He always loved the Madonna-like glow around a mother tending to her child. More than once, this glow had been the thing that called a woman to his attention.
He appreciated the way this mother’s deep brown skin shone as she bent down close to a little face that was just as beautiful as hers. Her auburn braids cascaded around her face as she leaned in to hear her child’s secrets. White teeth gleamed behind full lips that would have glistened even without the frosty pink gloss she wore. Earrings dangled like a hypnotist’s shiny watch. Rings adorned every one of her fragile fingers.
He had been watching this mother with this child for a long time, longer than he’d ever stalked a woman. His attention had strayed, because certain needs must be met, but he always came back to her.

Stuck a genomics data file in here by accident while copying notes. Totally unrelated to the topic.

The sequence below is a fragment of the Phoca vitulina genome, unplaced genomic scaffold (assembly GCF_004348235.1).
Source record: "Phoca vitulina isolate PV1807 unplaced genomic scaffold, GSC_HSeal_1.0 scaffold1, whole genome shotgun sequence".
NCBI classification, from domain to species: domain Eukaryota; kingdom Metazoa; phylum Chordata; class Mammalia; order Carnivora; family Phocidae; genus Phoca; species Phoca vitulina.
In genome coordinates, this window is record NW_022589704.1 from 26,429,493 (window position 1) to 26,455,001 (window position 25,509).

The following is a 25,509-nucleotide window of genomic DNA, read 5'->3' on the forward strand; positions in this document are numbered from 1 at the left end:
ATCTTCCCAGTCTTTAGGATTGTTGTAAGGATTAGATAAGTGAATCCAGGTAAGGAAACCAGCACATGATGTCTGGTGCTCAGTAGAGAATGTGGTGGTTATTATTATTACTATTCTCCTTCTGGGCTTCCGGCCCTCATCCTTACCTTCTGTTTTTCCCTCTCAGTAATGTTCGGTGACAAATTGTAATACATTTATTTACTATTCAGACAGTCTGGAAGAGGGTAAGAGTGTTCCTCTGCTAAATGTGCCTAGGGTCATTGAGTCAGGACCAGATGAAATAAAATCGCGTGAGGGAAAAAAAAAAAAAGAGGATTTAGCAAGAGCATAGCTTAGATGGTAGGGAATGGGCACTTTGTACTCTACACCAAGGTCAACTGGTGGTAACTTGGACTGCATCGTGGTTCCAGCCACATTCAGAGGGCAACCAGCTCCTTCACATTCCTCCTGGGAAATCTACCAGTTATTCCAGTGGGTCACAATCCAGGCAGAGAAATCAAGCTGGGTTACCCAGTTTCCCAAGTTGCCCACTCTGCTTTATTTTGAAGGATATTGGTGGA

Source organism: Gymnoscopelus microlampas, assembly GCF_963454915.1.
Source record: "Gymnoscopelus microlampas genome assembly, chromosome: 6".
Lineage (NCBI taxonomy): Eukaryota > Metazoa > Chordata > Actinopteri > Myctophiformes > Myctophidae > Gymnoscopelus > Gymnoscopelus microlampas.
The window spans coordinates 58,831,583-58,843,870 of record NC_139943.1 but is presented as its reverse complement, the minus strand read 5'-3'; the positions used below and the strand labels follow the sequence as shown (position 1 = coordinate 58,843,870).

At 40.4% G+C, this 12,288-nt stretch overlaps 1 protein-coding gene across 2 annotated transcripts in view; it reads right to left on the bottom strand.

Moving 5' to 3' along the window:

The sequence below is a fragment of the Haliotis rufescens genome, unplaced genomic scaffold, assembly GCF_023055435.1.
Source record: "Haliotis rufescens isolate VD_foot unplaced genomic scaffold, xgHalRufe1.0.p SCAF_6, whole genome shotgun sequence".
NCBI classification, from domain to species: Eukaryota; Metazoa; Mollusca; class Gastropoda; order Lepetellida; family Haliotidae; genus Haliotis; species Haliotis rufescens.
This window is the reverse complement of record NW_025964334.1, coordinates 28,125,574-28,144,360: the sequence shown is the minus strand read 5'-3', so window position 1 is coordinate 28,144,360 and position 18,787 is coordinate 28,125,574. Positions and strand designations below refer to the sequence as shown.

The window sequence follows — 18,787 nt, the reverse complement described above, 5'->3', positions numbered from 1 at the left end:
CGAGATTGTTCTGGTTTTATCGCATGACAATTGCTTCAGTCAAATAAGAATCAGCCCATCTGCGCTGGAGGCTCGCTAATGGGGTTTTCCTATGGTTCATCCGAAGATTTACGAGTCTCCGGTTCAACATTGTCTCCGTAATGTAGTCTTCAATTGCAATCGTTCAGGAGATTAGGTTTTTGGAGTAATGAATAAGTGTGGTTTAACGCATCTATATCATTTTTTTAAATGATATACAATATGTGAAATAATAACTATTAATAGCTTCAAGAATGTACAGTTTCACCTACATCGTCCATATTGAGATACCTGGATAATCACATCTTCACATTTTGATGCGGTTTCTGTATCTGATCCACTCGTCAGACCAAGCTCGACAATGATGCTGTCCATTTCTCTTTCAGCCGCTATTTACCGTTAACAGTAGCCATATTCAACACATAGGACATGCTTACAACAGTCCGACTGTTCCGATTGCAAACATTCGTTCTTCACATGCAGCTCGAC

For her, he had broken every one of his rules. They lived mere blocks apart. He knew her name. She knew his. More to the point, the people who would be her survivors knew his name and they knew where he lived. He should have run from her as fast as his feet would take him, but he was transfixed by the graceful tilt of her head as she listened to everything her little girl had to say.
As the two of them neared the crosswalk, she held her hand out in the mother’s universal signal of caution. The hand said, “You’re too young to cross the street alone.” Or perhaps it said, “You’re old enough to cross the street alone now, but hold mine, please. I feel safer when you do.” Something about the way the child took her mother’s hand made him think that the balance was already shifting, years too soon. Perhaps the mother was the one who needed someone steady to look after her.
There was no wedding ring. He always checked for those.
He could have done it, then and there. Nobody could be easier to grab than a woman with a child in tow. Come within an arm’s length of the child, flash a knife, grab a wrist, and you were in control. That’s where he liked to be, in control.